Your exhibition is over.
The breathing room feels good for a few days, until you realize that you have no thoughts about what to do next.
You were so geared up for this that you haven’t had time to think beyond the preparation and deadlines.
Post-show deflation is real.
But you don’t need to have a show end to experience the business blues. Maybe you’re down because you don’t have a show, you aren’t selling, or people aren’t signing up for your workshop.
Time to explore the next thing.
Without something to work toward, it’s easy to start telling yourself stories. To assess everything that is wrong. Or just to ignore the situation and convince yourself that your inbox needs rearranging.
To feel fulfilled, you need something to look forward to.
Commit to the Big Scary Idea
It’s fine to accomplish small tasks and projects, but it’s the big goals—the things that are a little scary and a lot uncomfortable—that will move your art career further faster.
Big ideas motivate us to take action, and each action builds momentum toward a larger goal. All you have to do is decide to do it and commit to making it happen.
Here are five possibilities to consider for your next project (and a 6th much bigger idea following).
1. Book an exhibition.
If I could choose a single Big Scary Idea for you, it would be to add an exhibition to your calendar. People will be able to see your art in real life, talk with you about it, and tell other people about it.
This exhibition will not be at the same place you’ve been showing for years. There’s nothing big or scary about that.
Look for a venue that is a notch above where you are accustomed to showing.
[ Art Exhibition Checklist and Timeline ]
2. Schedule an open studio.
No “official” studio? Make it a house party.
This open studio should be more prestigious than anything you’ve done before. Perhaps you could:
- Hold back new work to be unveiled.
- Invite another artist and reap the benefits of having two lists.
- Set it up early and invite your VIPS, curators, and interior designers to special showings.
- Give an artist talk.
- Be inspired by Simonne Roy’s successful Quiet Gallery Experience.
3. Have a sale.
Discounting your art is never my first choice, but there are times when it’s necessary.
When you have excess inventory or when your art is moving in a new direction, consider having a sale of earlier work.
As always, discuss arrangements first with your gallerist. And give your collectors and best patrons first choice. This eliminates any sore feelings over higher prices they might have previously paid.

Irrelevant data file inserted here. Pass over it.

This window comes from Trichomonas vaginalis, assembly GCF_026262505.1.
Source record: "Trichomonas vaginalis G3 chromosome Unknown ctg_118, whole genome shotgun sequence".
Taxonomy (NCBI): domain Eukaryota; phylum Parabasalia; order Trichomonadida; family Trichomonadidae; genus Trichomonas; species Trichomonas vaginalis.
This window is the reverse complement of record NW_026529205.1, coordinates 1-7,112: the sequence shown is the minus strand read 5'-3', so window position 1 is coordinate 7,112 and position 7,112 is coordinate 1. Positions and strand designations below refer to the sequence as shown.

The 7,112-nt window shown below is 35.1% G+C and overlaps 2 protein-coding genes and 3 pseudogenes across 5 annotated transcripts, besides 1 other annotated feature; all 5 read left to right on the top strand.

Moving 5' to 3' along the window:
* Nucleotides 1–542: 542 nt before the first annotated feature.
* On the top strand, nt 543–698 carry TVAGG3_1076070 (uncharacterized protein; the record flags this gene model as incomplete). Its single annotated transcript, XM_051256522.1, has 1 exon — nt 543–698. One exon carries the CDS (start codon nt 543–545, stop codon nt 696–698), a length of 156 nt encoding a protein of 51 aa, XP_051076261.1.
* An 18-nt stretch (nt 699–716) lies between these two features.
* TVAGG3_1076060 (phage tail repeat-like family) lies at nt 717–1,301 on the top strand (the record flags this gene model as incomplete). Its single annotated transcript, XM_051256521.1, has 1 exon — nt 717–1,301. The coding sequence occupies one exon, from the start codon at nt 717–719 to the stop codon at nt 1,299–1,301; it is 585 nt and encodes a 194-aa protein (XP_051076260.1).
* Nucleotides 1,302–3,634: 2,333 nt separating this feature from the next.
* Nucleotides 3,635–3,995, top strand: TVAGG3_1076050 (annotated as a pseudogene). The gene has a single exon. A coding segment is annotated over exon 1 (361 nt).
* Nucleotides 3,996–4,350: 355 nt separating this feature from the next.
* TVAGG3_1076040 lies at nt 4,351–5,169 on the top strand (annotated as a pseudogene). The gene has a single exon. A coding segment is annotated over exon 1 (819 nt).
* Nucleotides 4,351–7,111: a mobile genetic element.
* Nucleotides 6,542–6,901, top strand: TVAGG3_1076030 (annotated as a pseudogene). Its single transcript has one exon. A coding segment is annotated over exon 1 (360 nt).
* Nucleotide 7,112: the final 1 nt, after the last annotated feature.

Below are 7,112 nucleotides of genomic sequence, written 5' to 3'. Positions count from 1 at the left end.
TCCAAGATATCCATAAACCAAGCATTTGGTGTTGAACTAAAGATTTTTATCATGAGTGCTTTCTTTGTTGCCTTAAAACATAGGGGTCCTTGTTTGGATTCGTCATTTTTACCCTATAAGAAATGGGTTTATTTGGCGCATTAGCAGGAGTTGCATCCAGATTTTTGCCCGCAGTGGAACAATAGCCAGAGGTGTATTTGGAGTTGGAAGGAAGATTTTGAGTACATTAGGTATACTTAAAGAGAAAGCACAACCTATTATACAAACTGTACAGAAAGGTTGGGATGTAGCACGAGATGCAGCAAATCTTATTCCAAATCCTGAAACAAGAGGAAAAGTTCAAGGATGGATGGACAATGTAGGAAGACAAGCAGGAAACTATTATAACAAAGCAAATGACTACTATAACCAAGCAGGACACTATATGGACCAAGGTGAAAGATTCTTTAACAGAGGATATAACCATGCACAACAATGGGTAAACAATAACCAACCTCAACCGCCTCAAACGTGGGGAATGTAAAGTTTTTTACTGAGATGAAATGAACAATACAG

Do it right to encourage more sales. Ten percent off isn’t much of a sale. People are more motivated to buy when it’s at least a 30% discount.
[ How to Have a Sale of Your Art ]
4. Start a blog.
If you write well, take advantage of blogging—especially if you teach.
Blogging, when executed well and consistently, can do the following.
- Position you as the expert.
- Help you to better understand your art.
- Make you more articulate about your work.
- Add more meaningful words to your site that might be found by search engines.
But only if you maintain it.
[ Podcast episode: The Benefits of Blogging About Your Art with Lisa Call ]
5. Teach a new class or workshop.
If you’ve been teaching the same thing in the same way for longer than you can remember, it’s time to rethink and refresh.
Maybe you increase the value by adding more features (and charging more).
Or you offer it in a new location.
Or you find an online platform that’s a good fit.
Or you decide to turn it into a retreat.
When you have a glimmer of an idea for a new class, go for it. You don’t have to know the name of it and you don’t have to know all of the features. You only have to make the commitment.
When you’ve marked all of the above possibilities off your list, there’s one more option. But it’s not for the faint of heart.
Develop a Legacy Project
Legacy projects are much bigger than a Big Scary Idea, and include a combination of these traits:
- They are conceived and created/implemented over the span of multiple years. Perhaps a lifetime.
- They are often wrapped up in a social issue that the artist is passionate about.
- They are rarely forced. The artist is driven by purpose to make it happen—never knowing exactly how it will happen.
- They almost always involve collaborating with other people.
- They might include a fundraising component through crowdfunding, grants, public funds, or a combination of all these.
- They quite often lead to more exposure and opportunities for the artist-organizer.
All of these guests on The Art Biz podcast talked about their legacy projects …
Knit Democracy Together with Eve Jacobs-Carnahan
Building a Legacy Brand and Destination with Sean VanderVliet
The Investing Artist: Art, Real Estate, and Legacy with Mary Erickson
Multi-State Multi-Year Multi-Artist Art Project with Marilyn Artus
Crowdfunding a Public Art Project with Romy Owens
One Final Piece of Advice
When you really want to avoid the blues or predicaments after your project is finished, have another in the pipeline at all times.
This is why you plan. So you don’t have a lull in your business.
[ See Artist Planning Sessions ]
I want to be clear, though, that you need time off. Planning for consecutive projects doesn’t mean you work nonstop.
You must take breaks, vacations, and gather your inspiration and source material in order to be fresh for your next Big Scary Idea.
This article was first published on March 16, 2011. It has been updated and expanded with comments left intact.